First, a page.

Case Identification: Geringer v. Wildhorn Ranch Inc. 706 F. Supp. 1442 (1988)





Geringer v. Wildhorn Ranch, Inc

Case Identification: Geringer v. Wildhorn Ranch Inc. 706 F. Supp. 1442 (1988)

Procedural History

Appealed from a jury verdict.


The plaintiff Diane Geringer in her own name and as guardian to her minor daughter Tara Geringer files this action against the Wildhorn Ranch Inc seeking damages for personal injuries and the wrongful death of her husband William Geringer and minor son Jared Geringer. The Geringer family was on vacation at the Wildhorn Ranch Resort located in Teller County, Colorado (“Geringer v. Wildhorn Ranch, Inc.”). Plaintiffs’ case focused on repairs made a short time before the accident and defendants’ knowledge that the boats leaked, filled with water, and became unstable. William and Jarred Geringer drowned during a boating accident on a lake. Paddle boating was among the recreational facilities offered by the resort. Defendant M.R. Watters, who owned the ranch, deeded it over to Wildhorn Ranch Inc granting operational and management authority to them. Defendant Les Bretzke, an independent contractor, had a company who provided repair and construction services to the resort and the homeowners association. Defendants’ case for comparative or contributory negligence argued that the Geringer family took out a boat secured at the lakeshore and did not wear life jackets (“Geringer v. Wildhorn Ranch, Inc.”).


Does the evidence show that Wildhorn Ranch Inc. was the alter ego of defendant M.R. Watters?


Yes, the preponderance of the evidence indicates that Wildhorn Ranch Inc. was the alter ego of defendant M.R. Watters according to the law as stated in these instructions.


Where a person is the principal stockholder of one or more corporations and personally conducts the organization’s business or manages its assets, they are individually liable for the corporate obligations by proving these three factors:

  1. That they have consistently engaged in a course of conduct by which they have ignored the existence of the corporate entity or entities.
  2. That they have conducted business as an individual by exercising such paramount and personal control over the operations of the corporation or corporations that their corporate existence has been disregarded and their business interests and his personal interests cannot be reasonably separated.
  3. That their domination of the corporation caused injury to the plaintiff so as to continue to recognize the existence of a separate corporate entity would promote injustice.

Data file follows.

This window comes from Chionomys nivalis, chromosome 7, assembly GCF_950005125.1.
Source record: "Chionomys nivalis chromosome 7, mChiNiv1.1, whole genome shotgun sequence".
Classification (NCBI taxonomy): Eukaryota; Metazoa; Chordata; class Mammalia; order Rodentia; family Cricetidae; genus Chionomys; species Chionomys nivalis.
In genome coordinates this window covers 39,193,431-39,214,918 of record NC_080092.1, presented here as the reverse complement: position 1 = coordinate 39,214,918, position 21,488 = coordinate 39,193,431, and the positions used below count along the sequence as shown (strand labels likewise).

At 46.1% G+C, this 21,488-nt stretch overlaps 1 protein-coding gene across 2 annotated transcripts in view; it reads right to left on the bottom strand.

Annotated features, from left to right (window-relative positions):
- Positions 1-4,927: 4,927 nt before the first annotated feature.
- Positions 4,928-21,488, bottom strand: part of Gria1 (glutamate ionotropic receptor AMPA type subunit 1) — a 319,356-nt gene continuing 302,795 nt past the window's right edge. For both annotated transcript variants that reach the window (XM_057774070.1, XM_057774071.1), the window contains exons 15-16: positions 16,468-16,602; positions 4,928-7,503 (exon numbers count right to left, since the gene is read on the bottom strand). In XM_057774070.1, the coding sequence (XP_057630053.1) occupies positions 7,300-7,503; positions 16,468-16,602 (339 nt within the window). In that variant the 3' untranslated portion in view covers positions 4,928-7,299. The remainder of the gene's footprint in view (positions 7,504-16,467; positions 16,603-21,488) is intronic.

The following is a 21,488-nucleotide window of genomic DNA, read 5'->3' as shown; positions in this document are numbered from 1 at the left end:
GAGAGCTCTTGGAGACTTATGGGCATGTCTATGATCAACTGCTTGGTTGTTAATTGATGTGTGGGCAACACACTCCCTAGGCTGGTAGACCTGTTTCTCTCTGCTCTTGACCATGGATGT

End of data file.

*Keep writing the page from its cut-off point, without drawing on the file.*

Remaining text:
Major factors that instituted the jury verdict were:

  1. Evidence presented at the court shows that individuals consistently disregarded the legalities of the corporate form, therefore, dominating the affairs of the corporation. R. Watters’ testimony and others people who operated the resort and admitted various corporate records highlight the presence of corporate alter ego. The jury found that all of the parties had been negligent and that their negligence had caused the plaintiffs’ injuries.
  2. The defendants argued that the Colorado premises liability statute applied to the case rather than common law simple negligence. They note that the statute provides the exclusive remedy for injuries incurred on the premises of the landowner (“Colorado Premises Liability Act.”). The statute does not highlight a feudal realm of absolute protection from liability for simple negligence based on a defendant’s status as a landowner. Jury denies the motion by defendants Watters and Bretzke for a new trial based on submission of the case on grounds of simple negligence rather than premises liability.
  • Sufficient evidence that supports the ruling by the jury confirms that Wildhorn Ranch Inc. was the alter ego of M.R. Watters and that he was liable for his negligence as well as that of the corporation. The plaintiff claims that as the owner of the Ranch, Watters is responsible for the deliberate negligence of its employees and that his actions as a corporate officer were deliberately negligent causing injury to the plaintiff. Plaintiffs stressed on corporate alter ego with detailed evidence, which included the lack of documentary proof.


M.R Watters is found liable for plaintiffs’ injuries for his own negligence and that of Wildhorn Ranch Inc. Failure to concentrate on services offered by the ranch and its employees resulted in the plaintiffs’ injuries.